Where’s Osama?

The Prime Minister of Pakistan denies Osama bin Laden is in Pakistan - yet all the available evidence points to his presence there.

With Afghanistan once again dominating the headlines, the question which could hold the key to the conflict, indeed the very reason for the war in the first place, remains unanswered: namely the whereabouts of Osama Bin Laden.

On Sunday Gordon Brown asked that exact question, in a strongly-worded address to the Commonwealth Heads of Government (CHOGM) summit in Trinidad – pointing the finger at Pakistan. He said:

“We’ve got to ask ourselves why, eight years after September 11, nobody has been able to spot or detain or get close to Osama bin Laden.”

However today, standing alongside Mr Brown, Pakistan’s Prime Minister Yousaf Raza Gilani denied any such link, saying:

“I don’t think Osama bin Laden is in Pakistan.”

So where is the al-Qaeda leader?

Almost all accounts put him in Pakistan, in the mountainous no-mans-land to the west of the country, along the border with Afghanistan – the most recent being the United States Senate’s Committee on Foreign Relations report, published Monday, which concluded:

“On or around December 16 [2001], two days after writing his will, bin Laden and an entourage of bodyguards walked unmolested out of Tora Bora and disappeared into Pakistan’s unregulated tribal area.

“Most analysts say he is still there today.”

The publication, “Tora Bora revisited: How we failed to get bin Laden and why it matters today”, looks at the weeks leading up to 9/11 and the first months of the war.

It reveals just how close US troops, in concert with Afghan allies, came to capturing bin Laden and Ayman al-Zawahiri, his second-in-command and now the face of al-Qaeda, fronting their chilling in-cave videos in which the terrorists threaten attacks and criticise Western civilisation.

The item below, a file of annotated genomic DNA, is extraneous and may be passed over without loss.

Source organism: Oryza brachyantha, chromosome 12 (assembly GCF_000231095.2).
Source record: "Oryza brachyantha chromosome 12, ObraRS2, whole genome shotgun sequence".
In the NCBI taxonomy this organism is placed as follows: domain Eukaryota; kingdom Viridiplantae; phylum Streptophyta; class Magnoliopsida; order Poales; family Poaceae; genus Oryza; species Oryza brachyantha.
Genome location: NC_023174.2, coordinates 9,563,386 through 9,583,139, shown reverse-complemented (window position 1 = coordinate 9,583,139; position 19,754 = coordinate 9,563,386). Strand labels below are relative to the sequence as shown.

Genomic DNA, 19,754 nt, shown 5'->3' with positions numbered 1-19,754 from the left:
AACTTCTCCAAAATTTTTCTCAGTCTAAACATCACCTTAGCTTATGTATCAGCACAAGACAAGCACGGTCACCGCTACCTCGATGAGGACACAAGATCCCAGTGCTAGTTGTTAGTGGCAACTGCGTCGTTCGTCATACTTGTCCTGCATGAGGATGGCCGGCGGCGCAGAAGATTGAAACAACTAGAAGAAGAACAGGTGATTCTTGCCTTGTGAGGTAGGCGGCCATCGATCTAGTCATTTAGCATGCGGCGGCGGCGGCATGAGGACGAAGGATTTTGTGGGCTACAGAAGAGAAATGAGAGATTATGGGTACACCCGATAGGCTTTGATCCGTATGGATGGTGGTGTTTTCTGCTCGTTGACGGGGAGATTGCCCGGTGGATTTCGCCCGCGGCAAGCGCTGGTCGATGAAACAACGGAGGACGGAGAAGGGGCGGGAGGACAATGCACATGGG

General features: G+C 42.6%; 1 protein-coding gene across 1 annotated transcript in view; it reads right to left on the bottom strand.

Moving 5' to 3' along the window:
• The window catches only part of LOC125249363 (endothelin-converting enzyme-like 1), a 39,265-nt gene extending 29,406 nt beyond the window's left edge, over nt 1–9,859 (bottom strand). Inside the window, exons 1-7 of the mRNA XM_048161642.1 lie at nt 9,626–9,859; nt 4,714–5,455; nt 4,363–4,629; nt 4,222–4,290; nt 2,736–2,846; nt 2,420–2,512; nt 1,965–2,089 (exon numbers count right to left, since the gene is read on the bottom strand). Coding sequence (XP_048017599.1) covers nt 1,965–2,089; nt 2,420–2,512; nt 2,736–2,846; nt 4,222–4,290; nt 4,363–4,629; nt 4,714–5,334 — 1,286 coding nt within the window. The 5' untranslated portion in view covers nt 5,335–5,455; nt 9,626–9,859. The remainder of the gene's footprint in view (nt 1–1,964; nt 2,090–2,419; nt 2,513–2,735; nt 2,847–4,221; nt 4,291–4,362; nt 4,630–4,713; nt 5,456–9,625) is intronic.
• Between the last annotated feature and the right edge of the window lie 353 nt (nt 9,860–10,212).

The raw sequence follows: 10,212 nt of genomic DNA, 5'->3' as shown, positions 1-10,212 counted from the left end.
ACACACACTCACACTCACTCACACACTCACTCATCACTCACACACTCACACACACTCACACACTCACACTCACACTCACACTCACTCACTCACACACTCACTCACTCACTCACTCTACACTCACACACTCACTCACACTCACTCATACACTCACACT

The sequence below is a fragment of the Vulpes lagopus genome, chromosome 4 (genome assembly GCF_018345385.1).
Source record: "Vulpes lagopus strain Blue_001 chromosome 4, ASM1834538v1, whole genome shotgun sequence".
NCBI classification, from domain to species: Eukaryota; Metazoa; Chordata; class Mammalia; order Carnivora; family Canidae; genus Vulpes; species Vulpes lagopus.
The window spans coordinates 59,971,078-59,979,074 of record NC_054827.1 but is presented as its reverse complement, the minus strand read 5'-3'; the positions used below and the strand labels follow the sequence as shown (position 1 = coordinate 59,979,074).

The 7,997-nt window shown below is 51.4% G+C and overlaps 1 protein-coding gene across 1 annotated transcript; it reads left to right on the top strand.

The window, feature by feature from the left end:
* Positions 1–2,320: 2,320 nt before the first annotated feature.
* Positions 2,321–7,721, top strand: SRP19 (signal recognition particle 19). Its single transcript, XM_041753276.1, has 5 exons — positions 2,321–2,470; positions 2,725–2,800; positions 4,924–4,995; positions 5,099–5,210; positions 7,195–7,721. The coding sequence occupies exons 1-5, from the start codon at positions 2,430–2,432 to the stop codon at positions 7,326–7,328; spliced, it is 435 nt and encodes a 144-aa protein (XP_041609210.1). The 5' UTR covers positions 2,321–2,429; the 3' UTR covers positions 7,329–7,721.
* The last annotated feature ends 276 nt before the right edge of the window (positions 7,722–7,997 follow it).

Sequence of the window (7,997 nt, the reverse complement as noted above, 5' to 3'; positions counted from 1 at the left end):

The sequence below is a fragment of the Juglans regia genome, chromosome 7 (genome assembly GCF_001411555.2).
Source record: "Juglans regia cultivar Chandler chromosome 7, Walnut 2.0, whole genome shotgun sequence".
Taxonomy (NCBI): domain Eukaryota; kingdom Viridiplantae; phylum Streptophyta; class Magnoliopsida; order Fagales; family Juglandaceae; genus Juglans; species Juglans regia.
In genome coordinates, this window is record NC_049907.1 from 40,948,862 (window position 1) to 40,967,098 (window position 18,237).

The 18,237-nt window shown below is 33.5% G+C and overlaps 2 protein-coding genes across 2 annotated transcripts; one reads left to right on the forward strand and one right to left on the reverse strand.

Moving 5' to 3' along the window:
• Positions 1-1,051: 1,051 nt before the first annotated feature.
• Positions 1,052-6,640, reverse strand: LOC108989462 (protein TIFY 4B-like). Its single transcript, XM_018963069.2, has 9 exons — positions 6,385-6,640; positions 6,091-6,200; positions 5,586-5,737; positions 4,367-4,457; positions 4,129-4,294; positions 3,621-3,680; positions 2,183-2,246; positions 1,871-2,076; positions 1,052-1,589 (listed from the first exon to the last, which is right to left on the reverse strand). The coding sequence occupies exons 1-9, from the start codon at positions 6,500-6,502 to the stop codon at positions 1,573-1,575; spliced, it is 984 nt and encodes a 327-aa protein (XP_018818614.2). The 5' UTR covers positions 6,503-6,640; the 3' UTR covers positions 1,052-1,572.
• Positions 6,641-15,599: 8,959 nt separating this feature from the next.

Committee chairman John Kerry added:

“When we went to war less than a month after the attacks of September 11, the objective was to destroy Al Qaeda and kill or capture its leader, Osama bin Laden, and other senior figures in the terrorist group and the Taliban, which had hosted them.

Today, more than eight years later, we find ourselves fighting an increasingly lethal insurgency in Afghanistan and neighboring Pakistan that is led by many of those same extremists.

“Our inability to finish the job in late 2001 has contributed to a conflict today that endangers not just our troops and those of our allies, but the stability of a volatile and vital region.”

13 Responses to “Where’s Osama?”

  1. Shamik Das

    Where’s Osama@ RT @leftfootfwd: Bin Laden “in Pakistan” concludes new report: http://is.gd/5b99a <— Someone tell the Pakistan’s PM!

  2. Shamik Das

    Where’s Osama? RT @leftfootfwd: Bin Laden “in Pakistan” concludes new report: http://is.gd/5b99a <— Someone tell the Pakistani PM!

  3. Chris Paul

    RT @shamikdas: Where’s Osama? RT @leftfootfwd: Bin Laden “in Pakistan” concludes new report: http://is.gd/5b99a <— Someone tell the …

  4. Liz McShane

    Dungeekin – I am not so sure. He could spill quite a few ‘interesting’ secrets re the first Bush administration.

  5. Anon E Mouse

    Diane Abbott said: “Private schools prop up the class system in society. It is inconsistent, to put it mildly, for someone who believes in a fairer and more egalitarian society to send their child to a fee-paying school.”

    When Prime Minister Tony Blair sent his eldest son, Euan, to the London Oratory, a selective school, she criticised him, saying people voted Labour because they believed in equality.

    When the countesses niece, Harriet Harman sent her son to a selective grammar school in Orpington, Kent, she said: “She made the Labour Party look as if we do one thing and say another.”

    And “You can’t defend the indefensible – anything you say sounds self-serving and hypocritical.”

    Diane Abbott sent her son to a £10 000 / year private school…hypocrite.

    Anthony Charles Linton Blair, Labour, privately educated beat John Major, Conservative, educated at the local comprehensive.

    Says everything really about this bunch of creeps – they are not “Labour”… now Estelle Morris – she’s Labour…

  6. Shamik Das

    Wrong thread mate! Tell us your thoughts on Bin Laden…

  7. Anon E Mouse

    Shamik Das – I don’t like him very much! My mistake on the post here!

  8. Dungeekin

    @Liz McShane:

    That’s the point. That’s why he’ll never be captured, and all the time he’s out there the wholesale destruction of civil liberties can proceed in his name.

    D

  9. Liz McShane

    Also he might havea few beans to spill het would embarrass the former Bush I regime etc … my enemy’s enemy …….the Bush and Bin Laden families have a few close connections.

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